A construction material at Rime
Aluminium has a low density and is therefore around 50% lighter than iron. Its low weight makes this material very interesting for vehicle and aircraft constructions, which must not weigh much and nonetheless need to have a high degree of stability.
These sheets are not only lightweight, it is also a very soft metal, which makes it outstandingly easy to work and machine. Despite these properties, those sheets are very stiff and lend constructions a high degree of stability. Such sheets are worked regularly at Rime. We purchase our sheets from our dealers with a large selection of standard and special sizes. These are then worked in toll manufacturing to your specifications to produce products.
At the first glance, it should also be easy to cut with a laser, even if larger material thicknesses are involved. Although aluminium is softer than steel, precisely the opposite is true. Smooth aluminium surfaces have optical properties, which are similar to the degree of reflection (reflectance) of an old mirror. Depending on the degree of purity of the metal, the reflectance reaches around 75 – 85 %. In laser cutting the material is melted by the laser beam at the cutting joint and is blown out of the cutting gap (clearance) by a highly concentrated gas jet. In the case of aluminium this process requires far more energy, as the reflectance reduces the effect considerably. The outstanding thermal conductivity also reduces the performance of the laser.
The consequence of this is that part of the energy from the laser beam is discharged into the surrounding material. This circumstance and the fact that the power of the laser beam is limited, minimises the possible material thickness to 15 mm. Bending aluminium sheets is not a problem, provided several special features are noted. The bending can be carried out on the conventional press brake. It is only necessary to ensure that the bending radius does not fall below the value of twice the material thickness. Further, the aluminium sheet should be bent across the roll direction, as in this way the smallest bending radii are possible. The special material properties enable longer bending of thicker sheets or plates than is possible with steel.
Aluminium is one of the metals that humans only recently started to use. Compared to iron and copper, which have been used for several millennia, it has only been known of for around 200 years. There are several reasons for this. Pure aluminium forms small crystals and is so rare in terms of quantity, that metallurgical exploitation of these deposits in not economical. Further, it is a very reactive metal and therefore virtually never occurs in its pure form.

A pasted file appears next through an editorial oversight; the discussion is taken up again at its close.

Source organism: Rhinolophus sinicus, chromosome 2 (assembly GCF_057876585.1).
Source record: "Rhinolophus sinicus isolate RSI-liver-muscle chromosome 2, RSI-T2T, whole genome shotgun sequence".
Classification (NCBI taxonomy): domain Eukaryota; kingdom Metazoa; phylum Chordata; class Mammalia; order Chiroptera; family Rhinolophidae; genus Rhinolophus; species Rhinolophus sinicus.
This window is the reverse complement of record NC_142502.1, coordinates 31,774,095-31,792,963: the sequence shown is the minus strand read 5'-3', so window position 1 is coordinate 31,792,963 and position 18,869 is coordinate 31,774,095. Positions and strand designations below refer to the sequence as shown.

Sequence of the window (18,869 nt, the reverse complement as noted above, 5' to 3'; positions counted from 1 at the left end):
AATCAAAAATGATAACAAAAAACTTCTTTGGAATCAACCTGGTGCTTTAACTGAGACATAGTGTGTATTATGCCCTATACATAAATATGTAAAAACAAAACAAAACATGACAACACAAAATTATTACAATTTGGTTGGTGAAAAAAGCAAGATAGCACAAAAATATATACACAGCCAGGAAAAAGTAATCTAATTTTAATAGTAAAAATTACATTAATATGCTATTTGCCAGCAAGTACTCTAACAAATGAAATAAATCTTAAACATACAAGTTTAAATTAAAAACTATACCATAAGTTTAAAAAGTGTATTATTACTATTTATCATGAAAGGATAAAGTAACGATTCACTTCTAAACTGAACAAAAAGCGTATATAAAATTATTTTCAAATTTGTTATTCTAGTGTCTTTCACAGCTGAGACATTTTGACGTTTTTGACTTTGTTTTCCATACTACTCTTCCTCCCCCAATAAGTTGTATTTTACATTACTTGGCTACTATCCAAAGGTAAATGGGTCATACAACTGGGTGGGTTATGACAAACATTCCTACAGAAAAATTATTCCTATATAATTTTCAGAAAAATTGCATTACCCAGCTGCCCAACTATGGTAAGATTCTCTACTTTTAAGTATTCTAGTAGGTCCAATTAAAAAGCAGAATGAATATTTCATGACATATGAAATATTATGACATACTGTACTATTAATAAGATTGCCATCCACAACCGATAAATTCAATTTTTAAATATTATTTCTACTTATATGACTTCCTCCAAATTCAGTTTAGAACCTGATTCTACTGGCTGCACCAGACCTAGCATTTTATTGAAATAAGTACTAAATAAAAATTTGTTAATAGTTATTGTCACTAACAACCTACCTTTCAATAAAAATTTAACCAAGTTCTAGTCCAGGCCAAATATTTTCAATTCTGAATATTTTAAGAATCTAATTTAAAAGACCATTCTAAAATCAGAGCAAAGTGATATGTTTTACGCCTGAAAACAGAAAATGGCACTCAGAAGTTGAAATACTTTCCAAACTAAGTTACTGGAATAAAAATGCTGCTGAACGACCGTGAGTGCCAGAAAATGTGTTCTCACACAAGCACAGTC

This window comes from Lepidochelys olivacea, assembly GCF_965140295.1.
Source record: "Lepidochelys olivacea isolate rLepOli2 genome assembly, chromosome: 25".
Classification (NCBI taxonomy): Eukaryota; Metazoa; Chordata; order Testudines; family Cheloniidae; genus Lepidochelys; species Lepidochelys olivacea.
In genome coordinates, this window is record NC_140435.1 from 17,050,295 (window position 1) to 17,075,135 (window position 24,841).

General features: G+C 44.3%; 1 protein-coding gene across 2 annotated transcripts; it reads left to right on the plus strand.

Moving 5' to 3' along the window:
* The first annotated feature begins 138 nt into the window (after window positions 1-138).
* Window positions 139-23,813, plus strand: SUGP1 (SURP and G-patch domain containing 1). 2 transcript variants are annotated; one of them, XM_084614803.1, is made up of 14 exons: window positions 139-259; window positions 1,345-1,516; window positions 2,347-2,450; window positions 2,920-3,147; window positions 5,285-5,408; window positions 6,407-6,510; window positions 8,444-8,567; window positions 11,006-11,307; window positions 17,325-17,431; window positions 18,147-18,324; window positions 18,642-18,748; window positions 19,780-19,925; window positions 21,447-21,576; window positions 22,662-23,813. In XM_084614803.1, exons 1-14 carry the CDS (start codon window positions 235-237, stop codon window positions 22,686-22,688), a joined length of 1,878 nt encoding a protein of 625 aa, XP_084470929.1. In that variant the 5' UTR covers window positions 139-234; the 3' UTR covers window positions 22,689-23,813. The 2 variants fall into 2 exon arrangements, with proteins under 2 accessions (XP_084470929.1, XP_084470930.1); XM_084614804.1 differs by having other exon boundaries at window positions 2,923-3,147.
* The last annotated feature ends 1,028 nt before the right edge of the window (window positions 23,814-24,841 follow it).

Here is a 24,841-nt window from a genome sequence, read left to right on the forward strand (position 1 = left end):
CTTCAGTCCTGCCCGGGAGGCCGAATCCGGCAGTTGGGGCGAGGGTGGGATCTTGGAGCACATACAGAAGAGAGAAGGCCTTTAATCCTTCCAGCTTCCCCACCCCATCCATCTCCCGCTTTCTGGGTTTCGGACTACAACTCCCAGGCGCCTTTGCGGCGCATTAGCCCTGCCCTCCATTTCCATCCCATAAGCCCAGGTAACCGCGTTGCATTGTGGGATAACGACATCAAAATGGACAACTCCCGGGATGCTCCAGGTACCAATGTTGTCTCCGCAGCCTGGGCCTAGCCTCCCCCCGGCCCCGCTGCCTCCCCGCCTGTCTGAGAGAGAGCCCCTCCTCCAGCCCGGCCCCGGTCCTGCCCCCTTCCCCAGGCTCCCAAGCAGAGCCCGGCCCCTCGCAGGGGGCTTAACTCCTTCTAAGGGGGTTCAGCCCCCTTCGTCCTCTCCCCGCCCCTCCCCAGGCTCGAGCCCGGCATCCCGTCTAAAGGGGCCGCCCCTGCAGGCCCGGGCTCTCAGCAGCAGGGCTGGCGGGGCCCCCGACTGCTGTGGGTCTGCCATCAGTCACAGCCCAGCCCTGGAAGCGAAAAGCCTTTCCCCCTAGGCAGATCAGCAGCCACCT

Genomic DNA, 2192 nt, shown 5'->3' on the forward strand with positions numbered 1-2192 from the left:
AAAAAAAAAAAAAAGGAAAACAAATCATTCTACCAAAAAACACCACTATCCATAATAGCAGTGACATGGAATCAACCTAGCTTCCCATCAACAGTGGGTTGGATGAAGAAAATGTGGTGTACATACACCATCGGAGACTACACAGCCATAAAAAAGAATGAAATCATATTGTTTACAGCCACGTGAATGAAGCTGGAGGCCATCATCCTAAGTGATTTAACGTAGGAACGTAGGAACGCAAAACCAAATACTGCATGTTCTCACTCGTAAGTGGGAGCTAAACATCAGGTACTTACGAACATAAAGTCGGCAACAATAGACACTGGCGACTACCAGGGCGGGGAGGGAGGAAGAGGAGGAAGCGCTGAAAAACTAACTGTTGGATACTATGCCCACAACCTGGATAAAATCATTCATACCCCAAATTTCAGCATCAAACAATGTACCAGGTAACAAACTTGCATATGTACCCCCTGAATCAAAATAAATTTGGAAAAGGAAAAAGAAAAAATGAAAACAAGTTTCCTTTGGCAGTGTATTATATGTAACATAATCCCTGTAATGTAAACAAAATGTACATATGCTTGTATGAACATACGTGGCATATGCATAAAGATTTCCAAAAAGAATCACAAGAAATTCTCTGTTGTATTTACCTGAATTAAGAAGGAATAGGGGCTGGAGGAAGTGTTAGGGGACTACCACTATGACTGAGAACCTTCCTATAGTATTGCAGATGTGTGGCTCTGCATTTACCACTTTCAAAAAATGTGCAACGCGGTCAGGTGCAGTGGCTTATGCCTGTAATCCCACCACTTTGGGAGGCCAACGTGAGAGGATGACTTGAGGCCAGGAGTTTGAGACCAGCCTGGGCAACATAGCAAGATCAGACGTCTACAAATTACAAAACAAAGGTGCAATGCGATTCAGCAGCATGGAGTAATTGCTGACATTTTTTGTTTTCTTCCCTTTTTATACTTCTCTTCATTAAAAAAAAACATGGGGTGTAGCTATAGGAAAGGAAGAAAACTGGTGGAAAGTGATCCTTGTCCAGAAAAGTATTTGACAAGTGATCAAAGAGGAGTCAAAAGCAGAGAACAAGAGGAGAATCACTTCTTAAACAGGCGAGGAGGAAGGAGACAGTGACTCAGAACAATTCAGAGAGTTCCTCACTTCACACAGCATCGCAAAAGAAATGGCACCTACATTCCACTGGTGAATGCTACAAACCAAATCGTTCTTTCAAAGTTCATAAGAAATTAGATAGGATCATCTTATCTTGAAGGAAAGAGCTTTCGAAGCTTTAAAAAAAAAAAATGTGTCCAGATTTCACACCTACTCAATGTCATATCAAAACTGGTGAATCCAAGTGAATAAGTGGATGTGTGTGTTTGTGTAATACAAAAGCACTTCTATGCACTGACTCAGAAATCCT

Without aluminium the most familiar precious stones would not exist. The metal bonds, for example, with beryllium, silicon and oxygen and forms crystals which – especially in their pure form – achieve top prices in the jewellery industry. Aluminium is contained in a large number of other minerals. But it is only in ore that it occurs in sufficient quantity to be suitable for industrial extraction. The ore in question is nondescript Bauxite.
The extraction process
The late discovery is probably because the aluminium is not identifiable, even if a lump of bauxite is examined more closely. Inside the ore, the metal appears nondescript and has no metallic shine. The metal in the ore is oxidised and therefore cannot be detected with the naked eye. Australia is one of the largest bauxite mining countries in the world. But the ore occurs virtually worldwide, however in highly different concentrations. Ores containing metal are usually crushed and melted after they have been mined.
The melting and the different melting points enable the individual metals to be separated out. This is not so easy in the case of bauxite. Bauxite is an ore that contains a large number of different metals and minerals.
Simple melting cannot release the chemical bonding. Apart from aluminium silicates, bauxite also contains iron, titanium and gallium compounds. As the aluminium cannot be melted out, the unwanted substances are separated out chemically using caustic soda. The silicate is then burned, forming aluminium oxide. As three oxygen atoms have bonded with each aluminium atom in aluminium oxide, a very large quantity of energy is required to extract pure aluminium electrolytically. Due to this high energy consumption, the production process is not environmentally friendly.
However, if the whole life cycle of the material is considered, the energy-intensive extraction of aluminium is balanced by the worthwhile recovery and reuse of the used metal. Recycling uses only approx. 5 % of the energy required to extract it from Bauxite.